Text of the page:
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E-mail campaigns with meaning

February 1, 2001 

If phrases such as live streaming, managed firewall services and outsourcing of applications process make your managers' heads spin, rest assured your company can still take advantage of the digital revolution.

A well executed e-mail marketing campaign allows you to gauge the needs of consumers quickly and respond in a way that can be mass-market and personal at the same time.

And almost all companies worth their salt are taking part. The Warehouse connects with its pre-paid mobile phone users by e-mail and wine companies such as Fine Wine Online and Liquor King update treasured customers with specials and new releases. Even TV3 and Sky are looking at ways to update viewers with schedules for major rugby games using the digital in-box.

US statistics show that almost three quarters of connected consumers have two or more e-mail addresses, and many are choosing to receive regular e-mails from businesses.

Just over 40 per cent of all New Zealanders have access to the internet, with those choosing to receive commercial e-mail not quite as high a proportion as in the US but growing.

E-mail is a potent, highly personal way to build customer relationships and has one of the highest rates of reply of almost all direct marketing methods at 10-15 per cent.

But it's not just a matter of using the "mail merge" function on your e-mail package and barraging customers with useless information.

There are some basic rules to remember when instigating an e-mail campaign. Most important is to make recipients feel they are gaining something by opening your message. As Debbie Mayo-Smith of Successful Internet Strategies says, "the entire message should be 'what's in it for them'."

Get Noticed

The subject line of your e-mail - - the first thing the recipient sees, is critical. It needs to be eye-catching.

It is the "envelope" for your message. While unsolicited e-mail, or spam, is a pain for those with e-mail, spammers have cornered the market in effective headlines if not content. It may not relate to your business, but you can take a lesson from "Enter the compound of forbidden sex." Another effective eyeline grabber is "re: your request" or something that relates to a previous message. Just be sure that your headline reflects at least in part your content.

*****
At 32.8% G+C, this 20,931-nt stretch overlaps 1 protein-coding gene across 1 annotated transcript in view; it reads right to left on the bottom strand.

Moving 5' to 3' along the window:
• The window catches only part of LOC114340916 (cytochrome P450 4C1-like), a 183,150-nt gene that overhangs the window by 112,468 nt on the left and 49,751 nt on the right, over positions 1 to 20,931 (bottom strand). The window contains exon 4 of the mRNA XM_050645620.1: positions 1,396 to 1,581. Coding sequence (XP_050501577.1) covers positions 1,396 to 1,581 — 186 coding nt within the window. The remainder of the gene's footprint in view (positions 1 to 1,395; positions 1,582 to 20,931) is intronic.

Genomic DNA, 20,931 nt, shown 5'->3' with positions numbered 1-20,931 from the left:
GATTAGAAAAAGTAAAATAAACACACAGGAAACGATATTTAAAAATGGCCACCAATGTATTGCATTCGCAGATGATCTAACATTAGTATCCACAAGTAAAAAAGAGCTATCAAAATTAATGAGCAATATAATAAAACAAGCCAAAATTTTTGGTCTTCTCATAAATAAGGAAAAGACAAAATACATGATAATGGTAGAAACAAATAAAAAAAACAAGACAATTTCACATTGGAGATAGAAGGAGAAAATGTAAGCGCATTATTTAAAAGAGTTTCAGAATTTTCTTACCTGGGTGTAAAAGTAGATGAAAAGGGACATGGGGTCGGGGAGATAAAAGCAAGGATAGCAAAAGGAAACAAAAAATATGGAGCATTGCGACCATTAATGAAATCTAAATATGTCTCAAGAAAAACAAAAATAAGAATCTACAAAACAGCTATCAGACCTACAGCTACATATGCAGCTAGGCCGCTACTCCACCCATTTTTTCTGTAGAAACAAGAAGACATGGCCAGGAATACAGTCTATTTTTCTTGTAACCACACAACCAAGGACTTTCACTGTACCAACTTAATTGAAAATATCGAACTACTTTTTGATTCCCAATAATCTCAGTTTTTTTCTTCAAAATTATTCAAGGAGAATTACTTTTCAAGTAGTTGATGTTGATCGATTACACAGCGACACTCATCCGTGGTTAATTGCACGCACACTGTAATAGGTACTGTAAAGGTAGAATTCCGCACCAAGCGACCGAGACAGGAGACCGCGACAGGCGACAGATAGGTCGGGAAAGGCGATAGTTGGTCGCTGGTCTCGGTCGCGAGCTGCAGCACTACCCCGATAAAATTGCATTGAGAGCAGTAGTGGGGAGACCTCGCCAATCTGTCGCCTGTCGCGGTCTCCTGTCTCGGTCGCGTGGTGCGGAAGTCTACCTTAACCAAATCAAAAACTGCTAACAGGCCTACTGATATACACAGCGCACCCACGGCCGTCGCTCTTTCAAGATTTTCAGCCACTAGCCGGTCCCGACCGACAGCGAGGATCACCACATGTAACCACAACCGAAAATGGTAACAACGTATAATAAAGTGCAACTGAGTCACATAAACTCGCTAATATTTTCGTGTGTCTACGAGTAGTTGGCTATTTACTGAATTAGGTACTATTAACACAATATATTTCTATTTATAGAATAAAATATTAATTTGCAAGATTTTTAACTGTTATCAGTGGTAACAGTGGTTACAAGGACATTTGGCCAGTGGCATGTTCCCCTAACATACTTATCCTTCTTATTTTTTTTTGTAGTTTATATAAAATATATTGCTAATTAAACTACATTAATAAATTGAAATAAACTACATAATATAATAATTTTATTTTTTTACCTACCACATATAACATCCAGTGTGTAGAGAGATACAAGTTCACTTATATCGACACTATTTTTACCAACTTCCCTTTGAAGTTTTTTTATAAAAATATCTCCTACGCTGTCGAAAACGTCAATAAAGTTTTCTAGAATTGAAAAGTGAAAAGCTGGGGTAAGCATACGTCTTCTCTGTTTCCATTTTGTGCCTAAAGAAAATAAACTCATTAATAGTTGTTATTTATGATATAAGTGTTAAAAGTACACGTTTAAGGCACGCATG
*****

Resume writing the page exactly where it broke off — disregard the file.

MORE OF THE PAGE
Content is key

Ms Mayo-Smith says registrations to a recent seminar organised by her company had to be cut at 220 on the strength of a totally electronic invitation list.

She says the message was successful because it was "written with personality and plain talk, with no technical jargon, gave clear instruction on how to register, had a secure micro-website for online bookings and used an attractive format." Succinct, natural language is best. She also suggests not to send a message as an attachment as "few will bother to open it and many corporate firewalls strip attachments off."

Permission is vital

MessageMedia general manager Chris Price says a focus on conventional media has meant many still have to get their head around what it means to get permission of the people you are marketing to. It should be easy for someone to sign up to receive messages and easy for them to unsubscribe, he says.

Personalise and customise

Mr Price says companies should examine the information provided by people who register at websites and on lists. "Where at all possible, get your users to give information about themselves and then use that information to target your marketing more specifically."

One example is local farming site, which allows its 8000 registered users to opt in or out of receiving deals, alerts and newsletters.

Keep your database up-to-date

A recent study by NFO WorldGroup and Return Path shows that companies' e-mail marketing efforts are being seriously undermined by frequent consumer e-mail address changes. Less than one-third of consumers notified websites, online newsletters and discussion lists of their change of e-mail address, most because they did not know how and thought the process too time consuming.

Matt Blumberg, chief executive of Return Path, says companies should make it as easy as possible for consumers to register a change of address. Amanda Cropper from local online ad shop Brave New World agrees that many companies do not clean their database up sufficiently before they do a mail-out. " Once you send out an e-mail campaign, you can't pull it back."

There is a wide variety of software available that gives companies a wide variety of complexity in their messaging. MessageMedia's Chris Price says packages can be downloaded from the web for around $100. To offer more "complex" messaging, such as being able to integrate an easy "unsubscribe" option or eye-catching graphics, costs considerably more.

Extra charges can include the amount of traffic your message and responses generate, and if your writing skills are not sharp, outsourcing of things like content.

"Most importantly is to bear in mind that it's a fast-growing area with customers and suppliers moving quickly. We suggest people go online and reference e-marketing net zines such as or our own to get ideas and information and keep themselves as updated on what is available."

© 2001 Dita De Boni,

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